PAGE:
Anvil of Time: The Lost Editorial

Dungeon #86

I sent in a guest editorial for Dungeon Magazine to run in the same issue as my ‘Anvil of Time’ adventure but for a number of odd reasons, it isn’t going to run. I thought, however, I’d share it with you here:

THE LOST EDITORIAL for Anvil of Time:

Just over two decades ago, my wife Laura introduced me to Dungeons & Dragons. It was the fall of 1978. We had been married for just over a year when some friends of hers in a local drama group invited her to play the game with them. In the process, she forgot her husband completely and failed to pick me up from work. I found her at the playhouse having suddenly remembered that I existed. I was not happy.

She bought our first copy of the game … the old ‘blue basic’ set … as soon as our meager student funds could afford it. It was supposed to be my birthday present but gave it to me a month early. I was instantly caught up in the vision of the game. Student loans would soon find partial use in buying the original Player’s Handbook, Dungeonmaster’s Guide and Monster Manual the moment they came out. As it turned out, it was the wisest investment to which those funds were ever applied.

My wife, however, did have a practical side. She insisted that if we were going to spend all this money on D&D, we had better find some way to make money at it. We wrote modules together on our card table. I would ‘justify’ the right margins by hand on our typewriter, inserting extra spaces between the words of each line. We then cut and pasted them on regular sheets of typing paper to be photocopied. We would hand collate the modules from stacks laid all around the apartment floor, staple them together and hand-bind them with book tape. ‘Rahasia’ and ‘Pharaoh’ first made their appearance this way … and if you are lucky enough to have one of these originals you have a collector’s item indeed!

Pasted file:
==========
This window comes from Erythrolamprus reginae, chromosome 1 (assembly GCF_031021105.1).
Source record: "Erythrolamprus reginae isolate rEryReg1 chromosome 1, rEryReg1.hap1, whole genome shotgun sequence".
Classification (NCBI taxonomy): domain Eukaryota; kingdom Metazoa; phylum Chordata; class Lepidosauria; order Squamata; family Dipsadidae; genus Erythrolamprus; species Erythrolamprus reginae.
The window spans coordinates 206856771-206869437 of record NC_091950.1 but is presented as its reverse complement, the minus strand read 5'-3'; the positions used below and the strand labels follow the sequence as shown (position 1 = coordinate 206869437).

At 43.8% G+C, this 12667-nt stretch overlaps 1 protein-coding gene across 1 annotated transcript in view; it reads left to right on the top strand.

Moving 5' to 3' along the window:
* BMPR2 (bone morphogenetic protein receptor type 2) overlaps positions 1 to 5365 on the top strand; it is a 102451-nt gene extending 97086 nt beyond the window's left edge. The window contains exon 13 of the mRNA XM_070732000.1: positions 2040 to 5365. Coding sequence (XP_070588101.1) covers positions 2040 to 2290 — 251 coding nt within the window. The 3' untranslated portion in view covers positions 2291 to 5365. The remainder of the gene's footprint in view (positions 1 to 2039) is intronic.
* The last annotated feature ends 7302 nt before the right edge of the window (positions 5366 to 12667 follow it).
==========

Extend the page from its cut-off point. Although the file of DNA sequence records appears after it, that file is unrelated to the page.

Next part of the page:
Times have changed but the magic remains the same. In this issue I make my return to adventure game design with ‘Anvil of Time’ – a Dragonlance module especially created for 3rd Edition. No card table this time: the adventure was created on my IBM PC using Campaign Cartographer for the original maps, Strata 3D and Poser software for the renderings and graphics, with Pagemaker and Adobe Acrobat for the playtest layout. Using the internet, subscribers to my online newsletter from all around the world volunteered to be playtesters. They downloaded the adventure, tested it, and give me their important feedback nearly instantly. I am grateful to all my internet friends who made this adventure such a joy to create.

Most of all, however, I am grateful to that wonderful young wife with the large brown eyes, who still shows me that there is wonder and magic left in the world after all this time.

— Tracy Hickman, from Hickman Newsletter #53

About Tracy Hickman

Dragonlance originators Tracy and Laura Hickman have been publishing game designs and stories together for over thirty-two years - nearly as long as their marriage - and thus started them both on a life of adventure and imagination. Tracy is a New York Times best-selling co-author (with Margaret Weis) of many Dragonlance novels including the original "Dragonlance Chronicles", "Dragonlance Legends", "Rose of the Prophet" and "Darksword" trilogies as well as the seven-book "Deathgate Cycle". Tracy and Laura are remembered together for their role-playing game designs in "Dragonlance" and the "Oasis of the White Palm" series but are perhaps best known for their classic adventure, the original "Ravenloft." For more information on Tracy, visit his website at
Bookmark the permalink.

Leave a Reply

Your email address will not be published. Required fields are marked *

This site uses Akismet to reduce spam. Learn how your comment data is processed.

  • Memorable Quotes

    I’ve just thought of another reason why you ought not want to be speaker just yet. I’m a husband, father, and monarch. So far you’re only a husband. A wry smile quirked his lips. Have children. That will bring age and hasten wisdom.

    — Sithel, Firstborn